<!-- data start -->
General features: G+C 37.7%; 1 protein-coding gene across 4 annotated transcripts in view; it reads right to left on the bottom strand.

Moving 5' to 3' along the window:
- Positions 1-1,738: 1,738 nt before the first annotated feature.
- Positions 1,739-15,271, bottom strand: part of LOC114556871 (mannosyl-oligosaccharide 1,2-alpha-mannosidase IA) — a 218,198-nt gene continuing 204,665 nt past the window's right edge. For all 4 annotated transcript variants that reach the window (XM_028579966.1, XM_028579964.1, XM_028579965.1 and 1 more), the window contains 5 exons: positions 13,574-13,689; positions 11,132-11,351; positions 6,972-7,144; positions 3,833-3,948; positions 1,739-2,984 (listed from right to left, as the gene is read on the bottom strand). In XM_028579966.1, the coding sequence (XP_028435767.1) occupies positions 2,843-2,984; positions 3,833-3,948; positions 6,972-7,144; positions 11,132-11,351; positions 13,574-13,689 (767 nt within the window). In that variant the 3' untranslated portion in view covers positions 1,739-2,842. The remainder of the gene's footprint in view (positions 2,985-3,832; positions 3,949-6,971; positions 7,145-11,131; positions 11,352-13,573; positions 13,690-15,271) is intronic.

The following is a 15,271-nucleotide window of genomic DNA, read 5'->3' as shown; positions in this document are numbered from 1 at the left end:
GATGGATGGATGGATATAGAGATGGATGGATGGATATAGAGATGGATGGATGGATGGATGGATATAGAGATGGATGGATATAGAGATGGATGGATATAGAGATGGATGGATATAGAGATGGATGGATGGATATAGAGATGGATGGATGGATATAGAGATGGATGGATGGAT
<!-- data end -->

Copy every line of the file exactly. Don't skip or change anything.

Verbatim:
General features: G+C 37.7%; 1 protein-coding gene across 4 annotated transcripts in view; it reads right to left on the bottom strand.

Moving 5' to 3' along the window:
- Positions 1-1,738: 1,738 nt before the first annotated feature.
- Positions 1,739-15,271, bottom strand: part of LOC114556871 (mannosyl-oligosaccharide 1,2-alpha-mannosidase IA) — a 218,198-nt gene continuing 204,665 nt past the window's right edge. For all 4 annotated transcript variants that reach the window (XM_028579966.1, XM_028579964.1, XM_028579965.1 and 1 more), the window contains 5 exons: positions 13,574-13,689; positions 11,132-11,351; positions 6,972-7,144; positions 3,833-3,948; positions 1,739-2,984 (listed from right to left, as the gene is read on the bottom strand). In XM_028579966.1, the coding sequence (XP_028435767.1) occupies positions 2,843-2,984; positions 3,833-3,948; positions 6,972-7,144; positions 11,132-11,351; positions 13,574-13,689 (767 nt within the window). In that variant the 3' untranslated portion in view covers positions 1,739-2,842. The remainder of the gene's footprint in view (positions 2,985-3,832; positions 3,949-6,971; positions 7,145-11,131; positions 11,352-13,573; positions 13,690-15,271) is intronic.

The following is a 15,271-nucleotide window of genomic DNA, read 5'->3' as shown; positions in this document are numbered from 1 at the left end:
GATGGATGGATGGATATAGAGATGGATGGATGGATATAGAGATGGATGGATGGATGGATGGATATAGAGATGGATGGATATAGAGATGGATGGATATAGAGATGGATGGATATAGAGATGGATGGATGGATATAGAGATGGATGGATGGATATAGAGATGGATGGATGGAT